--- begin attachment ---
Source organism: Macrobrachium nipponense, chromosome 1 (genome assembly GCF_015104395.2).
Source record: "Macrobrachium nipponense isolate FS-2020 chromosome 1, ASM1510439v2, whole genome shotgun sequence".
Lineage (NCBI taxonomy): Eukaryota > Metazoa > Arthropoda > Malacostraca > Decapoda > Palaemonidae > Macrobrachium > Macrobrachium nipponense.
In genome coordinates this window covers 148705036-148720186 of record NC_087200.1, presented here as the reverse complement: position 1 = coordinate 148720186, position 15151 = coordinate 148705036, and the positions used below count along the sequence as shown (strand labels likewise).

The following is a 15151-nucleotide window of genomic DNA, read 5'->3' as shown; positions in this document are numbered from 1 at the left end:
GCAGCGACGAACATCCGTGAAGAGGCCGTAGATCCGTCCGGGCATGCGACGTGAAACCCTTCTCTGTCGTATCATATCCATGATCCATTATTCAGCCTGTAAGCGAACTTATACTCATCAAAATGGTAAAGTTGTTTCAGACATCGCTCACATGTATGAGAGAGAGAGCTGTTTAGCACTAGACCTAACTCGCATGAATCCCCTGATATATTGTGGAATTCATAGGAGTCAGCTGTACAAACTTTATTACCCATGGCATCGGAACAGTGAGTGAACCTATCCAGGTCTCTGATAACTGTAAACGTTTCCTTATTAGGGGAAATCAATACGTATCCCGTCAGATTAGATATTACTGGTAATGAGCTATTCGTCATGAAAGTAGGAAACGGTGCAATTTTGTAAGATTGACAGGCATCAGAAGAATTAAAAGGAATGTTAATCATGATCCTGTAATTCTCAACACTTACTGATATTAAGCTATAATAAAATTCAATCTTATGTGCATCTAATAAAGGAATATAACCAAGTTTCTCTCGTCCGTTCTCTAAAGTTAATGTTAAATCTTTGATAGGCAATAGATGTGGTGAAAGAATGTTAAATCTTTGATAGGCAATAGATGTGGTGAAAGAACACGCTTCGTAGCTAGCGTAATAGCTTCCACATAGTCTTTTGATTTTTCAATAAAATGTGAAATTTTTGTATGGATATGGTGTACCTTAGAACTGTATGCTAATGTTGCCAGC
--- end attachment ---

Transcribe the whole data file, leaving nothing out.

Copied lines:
Source organism: Macrobrachium nipponense, chromosome 1 (genome assembly GCF_015104395.2).
Source record: "Macrobrachium nipponense isolate FS-2020 chromosome 1, ASM1510439v2, whole genome shotgun sequence".
Lineage (NCBI taxonomy): Eukaryota > Metazoa > Arthropoda > Malacostraca > Decapoda > Palaemonidae > Macrobrachium > Macrobrachium nipponense.
In genome coordinates this window covers 148705036-148720186 of record NC_087200.1, presented here as the reverse complement: position 1 = coordinate 148720186, position 15151 = coordinate 148705036, and the positions used below count along the sequence as shown (strand labels likewise).

The following is a 15151-nucleotide window of genomic DNA, read 5'->3' as shown; positions in this document are numbered from 1 at the left end:
GCAGCGACGAACATCCGTGAAGAGGCCGTAGATCCGTCCGGGCATGCGACGTGAAACCCTTCTCTGTCGTATCATATCCATGATCCATTATTCAGCCTGTAAGCGAACTTATACTCATCAAAATGGTAAAGTTGTTTCAGACATCGCTCACATGTATGAGAGAGAGAGCTGTTTAGCACTAGACCTAACTCGCATGAATCCCCTGATATATTGTGGAATTCATAGGAGTCAGCTGTACAAACTTTATTACCCATGGCATCGGAACAGTGAGTGAACCTATCCAGGTCTCTGATAACTGTAAACGTTTCCTTATTAGGGGAAATCAATACGTATCCCGTCAGATTAGATATTACTGGTAATGAGCTATTCGTCATGAAAGTAGGAAACGGTGCAATTTTGTAAGATTGACAGGCATCAGAAGAATTAAAAGGAATGTTAATCATGATCCTGTAATTCTCAACACTTACTGATATTAAGCTATAATAAAATTCAATCTTATGTGCATCTAATAAAGGAATATAACCAAGTTTCTCTCGTCCGTTCTCTAAAGTTAATGTTAAATCTTTGATAGGCAATAGATGTGGTGAAAGAATGTTAAATCTTTGATAGGCAATAGATGTGGTGAAAGAACACGCTTCGTAGCTAGCGTAATAGCTTCCACATAGTCTTTTGATTTTTCAATAAAATGTGAAATTTTTGTATGGATATGGTGTACCTTAGAACTGTATGCTAATGTTGCCAGC